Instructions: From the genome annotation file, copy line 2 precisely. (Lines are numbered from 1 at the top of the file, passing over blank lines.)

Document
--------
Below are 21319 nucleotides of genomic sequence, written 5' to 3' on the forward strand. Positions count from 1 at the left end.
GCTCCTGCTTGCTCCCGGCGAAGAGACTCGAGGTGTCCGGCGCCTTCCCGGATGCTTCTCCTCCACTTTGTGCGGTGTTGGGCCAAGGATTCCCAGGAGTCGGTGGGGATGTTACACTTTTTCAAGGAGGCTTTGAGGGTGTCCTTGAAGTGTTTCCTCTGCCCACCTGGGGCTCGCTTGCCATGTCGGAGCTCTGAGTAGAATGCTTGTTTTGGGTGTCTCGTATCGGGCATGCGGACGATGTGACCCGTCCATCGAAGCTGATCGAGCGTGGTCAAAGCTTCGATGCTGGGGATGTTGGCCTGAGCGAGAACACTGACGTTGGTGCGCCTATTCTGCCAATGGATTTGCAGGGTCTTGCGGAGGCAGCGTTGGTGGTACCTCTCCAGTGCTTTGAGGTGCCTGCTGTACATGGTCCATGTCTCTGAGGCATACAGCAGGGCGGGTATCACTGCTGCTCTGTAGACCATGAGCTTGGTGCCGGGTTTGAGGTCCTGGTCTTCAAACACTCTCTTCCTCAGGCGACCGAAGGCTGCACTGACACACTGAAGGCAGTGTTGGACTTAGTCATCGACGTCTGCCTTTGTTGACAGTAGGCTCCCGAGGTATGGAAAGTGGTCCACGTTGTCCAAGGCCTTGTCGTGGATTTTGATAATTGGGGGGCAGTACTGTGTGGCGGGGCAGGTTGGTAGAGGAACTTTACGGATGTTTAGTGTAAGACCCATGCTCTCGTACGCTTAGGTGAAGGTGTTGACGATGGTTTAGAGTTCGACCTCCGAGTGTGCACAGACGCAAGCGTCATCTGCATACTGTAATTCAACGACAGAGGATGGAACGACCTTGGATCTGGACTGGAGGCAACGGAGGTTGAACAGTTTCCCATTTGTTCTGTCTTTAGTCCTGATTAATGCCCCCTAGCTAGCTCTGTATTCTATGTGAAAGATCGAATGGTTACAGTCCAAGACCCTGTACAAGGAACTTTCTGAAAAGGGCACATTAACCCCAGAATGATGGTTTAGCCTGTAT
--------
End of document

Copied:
GCTCCTGCTTGCTCCCGGCGAAGAGACTCGAGGTGTCCGGCGCCTTCCCGGATGCTTCTCCTCCACTTTGTGCGGTGTTGGGCCAAGGATTCCCAGGAGTCGGTGGGGATGTTACACTTTTTCAAGGAGGCTTTGAGGGTGTCCTTGAAGTGTTTCCTCTGCCCACCTGGGGCTCGCTTGCCATGTCGGAGCTCTGAGTAGAATGCTTGTTTTGGGTGTCTCGTATCGGGCATGCGGACGATGTGACCCGTCCATCGAAGCTGATCGAGCGTGGTCAAAGCTTCGATGCTGGGGATGTTGGCCTGAGCGAGAACACTGACGTTGGTGCGCCTATTCTGCCAATGGATTTGCAGGGTCTTGCGGAGGCAGCGTTGGTGGTACCTCTCCAGTGCTTTGAGGTGCCTGCTGTACATGGTCCATGTCTCTGAGGCATACAGCAGGGCGGGTATCACTGCTGCTCTGTAGACCATGAGCTTGGTGCCGGGTTTGAGGTCCTGGTCTTCAAACACTCTCTTCCTCAGGCGACCGAAGGCTGCACTGACACACTGAAGGCAGTGTTGGACTTAGTCATCGACGTCTGCCTTTGTTGACAGTAGGCTCCCGAGGTATGGAAAGTGGTCCACGTTGTCCAAGGCCTTGTCGTGGATTTTGATAATTGGGGGGCAGTACTGTGTGGCGGGGCAGGTTGGTAGAGGAACTTTACGGATGTTTAGTGTAAGACCCATGCTCTCGTACGCTTAGGTGAAGGTGTTGACGATGGTTTAGAGTTCGACCTCCGAGTGTGCACAGACGCAAGCGTCATCTGCATACTGTAATTCAACGACAGAGGATGGAACGACCTTGGATCTGGACTGGAGGCAACGGAGGTTGAACAGTTTCCCATTTGTTCTGTCTTTAGTCCTGATTAATGCCCCCTAGCTAGCTCTGTATTCTATGTGAAAGATCGAATGGTTACAGTCCAAGACCCTGTACAAGGAACTTTCTGAAAAGGGCACATTAACCCCAGAATGATGGTTTAGCCTGTAT